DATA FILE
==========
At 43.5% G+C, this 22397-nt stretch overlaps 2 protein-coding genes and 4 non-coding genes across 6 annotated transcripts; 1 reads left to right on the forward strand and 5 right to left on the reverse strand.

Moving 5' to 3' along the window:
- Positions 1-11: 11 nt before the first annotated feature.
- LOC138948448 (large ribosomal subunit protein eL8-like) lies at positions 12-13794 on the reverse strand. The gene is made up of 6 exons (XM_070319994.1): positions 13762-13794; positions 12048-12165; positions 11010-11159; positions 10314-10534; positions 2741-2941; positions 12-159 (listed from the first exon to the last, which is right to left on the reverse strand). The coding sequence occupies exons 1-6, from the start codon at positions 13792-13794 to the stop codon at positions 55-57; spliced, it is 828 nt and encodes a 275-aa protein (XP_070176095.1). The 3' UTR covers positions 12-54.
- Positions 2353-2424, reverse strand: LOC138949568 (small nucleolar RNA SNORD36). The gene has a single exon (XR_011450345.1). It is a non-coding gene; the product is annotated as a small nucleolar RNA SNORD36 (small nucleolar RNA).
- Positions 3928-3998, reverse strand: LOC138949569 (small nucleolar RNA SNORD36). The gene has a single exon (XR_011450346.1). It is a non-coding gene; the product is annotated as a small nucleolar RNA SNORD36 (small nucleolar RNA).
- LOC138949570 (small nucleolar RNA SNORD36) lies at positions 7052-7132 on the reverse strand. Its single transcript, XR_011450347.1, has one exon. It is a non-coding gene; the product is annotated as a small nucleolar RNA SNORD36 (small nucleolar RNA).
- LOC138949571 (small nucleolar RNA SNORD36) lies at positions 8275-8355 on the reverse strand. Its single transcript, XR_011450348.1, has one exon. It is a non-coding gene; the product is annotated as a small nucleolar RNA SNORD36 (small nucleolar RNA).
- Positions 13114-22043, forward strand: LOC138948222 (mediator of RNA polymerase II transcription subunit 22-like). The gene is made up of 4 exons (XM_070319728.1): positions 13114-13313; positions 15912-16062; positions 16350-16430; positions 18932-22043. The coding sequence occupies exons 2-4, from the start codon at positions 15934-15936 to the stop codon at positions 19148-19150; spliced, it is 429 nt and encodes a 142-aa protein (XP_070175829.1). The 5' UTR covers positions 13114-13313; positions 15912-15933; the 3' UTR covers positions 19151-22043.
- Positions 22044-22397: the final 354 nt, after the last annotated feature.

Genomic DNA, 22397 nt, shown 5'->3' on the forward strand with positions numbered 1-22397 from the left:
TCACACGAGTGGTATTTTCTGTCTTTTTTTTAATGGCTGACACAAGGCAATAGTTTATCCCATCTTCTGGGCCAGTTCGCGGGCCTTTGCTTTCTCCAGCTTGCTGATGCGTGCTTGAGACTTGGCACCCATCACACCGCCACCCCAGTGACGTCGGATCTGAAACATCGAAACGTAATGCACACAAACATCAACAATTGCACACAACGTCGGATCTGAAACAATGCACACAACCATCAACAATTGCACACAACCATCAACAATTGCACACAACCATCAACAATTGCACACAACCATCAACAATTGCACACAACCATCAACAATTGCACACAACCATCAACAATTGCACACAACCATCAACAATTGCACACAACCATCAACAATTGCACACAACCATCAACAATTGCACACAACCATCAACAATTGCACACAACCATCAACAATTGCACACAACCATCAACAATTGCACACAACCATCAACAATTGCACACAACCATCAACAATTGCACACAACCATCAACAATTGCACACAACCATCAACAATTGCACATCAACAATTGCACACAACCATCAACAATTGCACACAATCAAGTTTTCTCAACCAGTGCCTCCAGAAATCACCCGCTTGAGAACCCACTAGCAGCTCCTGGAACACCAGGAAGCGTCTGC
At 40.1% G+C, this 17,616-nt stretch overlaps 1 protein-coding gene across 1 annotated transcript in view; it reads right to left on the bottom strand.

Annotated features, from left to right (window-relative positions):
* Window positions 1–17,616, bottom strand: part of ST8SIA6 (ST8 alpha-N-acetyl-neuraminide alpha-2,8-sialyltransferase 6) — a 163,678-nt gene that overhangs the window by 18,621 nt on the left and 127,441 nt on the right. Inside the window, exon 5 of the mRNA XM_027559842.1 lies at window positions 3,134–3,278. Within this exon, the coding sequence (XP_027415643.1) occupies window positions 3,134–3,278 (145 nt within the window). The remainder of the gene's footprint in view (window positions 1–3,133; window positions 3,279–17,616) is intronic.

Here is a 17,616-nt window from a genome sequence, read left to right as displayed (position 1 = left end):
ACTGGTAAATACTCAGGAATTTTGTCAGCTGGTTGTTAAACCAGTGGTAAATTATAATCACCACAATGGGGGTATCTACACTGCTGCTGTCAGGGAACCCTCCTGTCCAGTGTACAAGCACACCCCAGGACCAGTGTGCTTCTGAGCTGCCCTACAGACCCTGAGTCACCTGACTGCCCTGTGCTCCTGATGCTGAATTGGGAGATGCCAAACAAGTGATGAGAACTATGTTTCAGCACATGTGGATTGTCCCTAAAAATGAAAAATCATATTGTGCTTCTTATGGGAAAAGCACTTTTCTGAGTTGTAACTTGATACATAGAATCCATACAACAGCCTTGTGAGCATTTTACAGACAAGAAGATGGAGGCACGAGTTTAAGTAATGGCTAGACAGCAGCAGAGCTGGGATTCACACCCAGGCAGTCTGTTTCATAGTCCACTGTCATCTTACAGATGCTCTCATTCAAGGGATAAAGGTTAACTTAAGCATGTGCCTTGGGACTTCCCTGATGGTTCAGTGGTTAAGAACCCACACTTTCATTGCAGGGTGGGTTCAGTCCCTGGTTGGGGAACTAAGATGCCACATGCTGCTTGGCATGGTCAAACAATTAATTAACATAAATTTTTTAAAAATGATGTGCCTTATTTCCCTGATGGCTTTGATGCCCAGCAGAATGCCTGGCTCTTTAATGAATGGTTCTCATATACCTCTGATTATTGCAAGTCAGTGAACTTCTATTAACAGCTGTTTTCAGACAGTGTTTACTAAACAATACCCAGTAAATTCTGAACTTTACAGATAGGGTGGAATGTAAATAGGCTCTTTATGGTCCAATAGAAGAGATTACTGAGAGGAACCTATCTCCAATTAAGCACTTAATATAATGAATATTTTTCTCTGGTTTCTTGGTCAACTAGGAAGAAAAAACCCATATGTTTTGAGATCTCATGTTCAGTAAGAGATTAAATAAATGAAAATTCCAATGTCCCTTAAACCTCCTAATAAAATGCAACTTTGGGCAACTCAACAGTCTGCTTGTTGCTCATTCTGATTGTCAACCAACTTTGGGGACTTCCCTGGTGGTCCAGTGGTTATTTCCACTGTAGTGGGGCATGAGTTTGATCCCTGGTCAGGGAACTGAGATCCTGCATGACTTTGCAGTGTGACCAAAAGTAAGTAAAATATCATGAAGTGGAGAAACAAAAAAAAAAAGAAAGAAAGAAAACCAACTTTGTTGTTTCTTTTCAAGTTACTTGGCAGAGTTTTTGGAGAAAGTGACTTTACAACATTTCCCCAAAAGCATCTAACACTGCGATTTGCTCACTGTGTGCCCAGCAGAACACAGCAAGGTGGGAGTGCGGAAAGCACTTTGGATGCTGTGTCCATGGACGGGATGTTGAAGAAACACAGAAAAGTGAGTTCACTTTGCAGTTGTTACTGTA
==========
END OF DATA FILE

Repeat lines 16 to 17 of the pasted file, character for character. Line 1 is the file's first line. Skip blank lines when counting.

Here is a 17,616-nt window from a genome sequence, read left to right as displayed (position 1 = left end):
ACTGGTAAATACTCAGGAATTTTGTCAGCTGGTTGTTAAACCAGTGGTAAATTATAATCACCACAATGGGGGTATCTACACTGCTGCTGTCAGGGAACCCTCCTGTCCAGTGTACAAGCACACCCCAGGACCAGTGTGCTTCTGAGCTGCCCTACAGACCCTGAGTCACCTGACTGCCCTGTGCTCCTGATGCTGAATTGGGAGATGCCAAACAAGTGATGAGAACTATGTTTCAGCACATGTGGATTGTCCCTAAAAATGAAAAATCATATTGTGCTTCTTATGGGAAAAGCACTTTTCTGAGTTGTAACTTGATACATAGAATCCATACAACAGCCTTGTGAGCATTTTACAGACAAGAAGATGGAGGCACGAGTTTAAGTAATGGCTAGACAGCAGCAGAGCTGGGATTCACACCCAGGCAGTCTGTTTCATAGTCCACTGTCATCTTACAGATGCTCTCATTCAAGGGATAAAGGTTAACTTAAGCATGTGCCTTGGGACTTCCCTGATGGTTCAGTGGTTAAGAACCCACACTTTCATTGCAGGGTGGGTTCAGTCCCTGGTTGGGGAACTAAGATGCCACATGCTGCTTGGCATGGTCAAACAATTAATTAACATAAATTTTTTAAAAATGATGTGCCTTATTTCCCTGATGGCTTTGATGCCCAGCAGAATGCCTGGCTCTTTAATGAATGGTTCTCATATACCTCTGATTATTGCAAGTCAGTGAACTTCTATTAACAGCTGTTTTCAGACAGTGTTTACTAAACAATACCCAGTAAATTCTGAACTTTACAGATAGGGTGGAATGTAAATAGGCTCTTTATGGTCCAATAGAAGAGATTACTGAGAGGAACCTATCTCCAATTAAGCACTTAATATAATGAATATTTTTCTCTGGTTTCTTGGTCAACTAGGAAGAAAAAACCCATATGTTTTGAGATCTCATGTTCAGTAAGAGATTAAATAAATGAAAATTCCAATGTCCCTTAAACCTCCTAATAAAATGCAACTTTGGGCAACTCAACAGTCTGCTTGTTGCTCATTCTGATTGTCAACCAACTTTGGGGACTTCCCTGGTGGTCCAGTGGTTATTTCCACTGTAGTGGGGCATGAGTTTGATCCCTGGTCAGGGAACTGAGATCCTGCATGACTTTGCAGTGTGACCAAAAGTAAGTAAAATATCATGAAGTGGAGAAACAAAAAAAAAAAGAAAGAAAGAAAACCAACTTTGTTGTTTCTTTTCAAGTTACTTGGCAGAGTTTTTGGAGAAAGTGACTTTACAACATTTCCCCAAAAGCATCTAACACTGCGATTTGCTCACTGTGTGCCCAGCAGAACACAGCAAGGTGGGAGTGCGGAAAGCACTTTGGATGCTGTGTCCATGGACGGGATGTTGAAGAAACACAGAAAAGTGAGTTCACTTTGCAGTTGTTACTGTA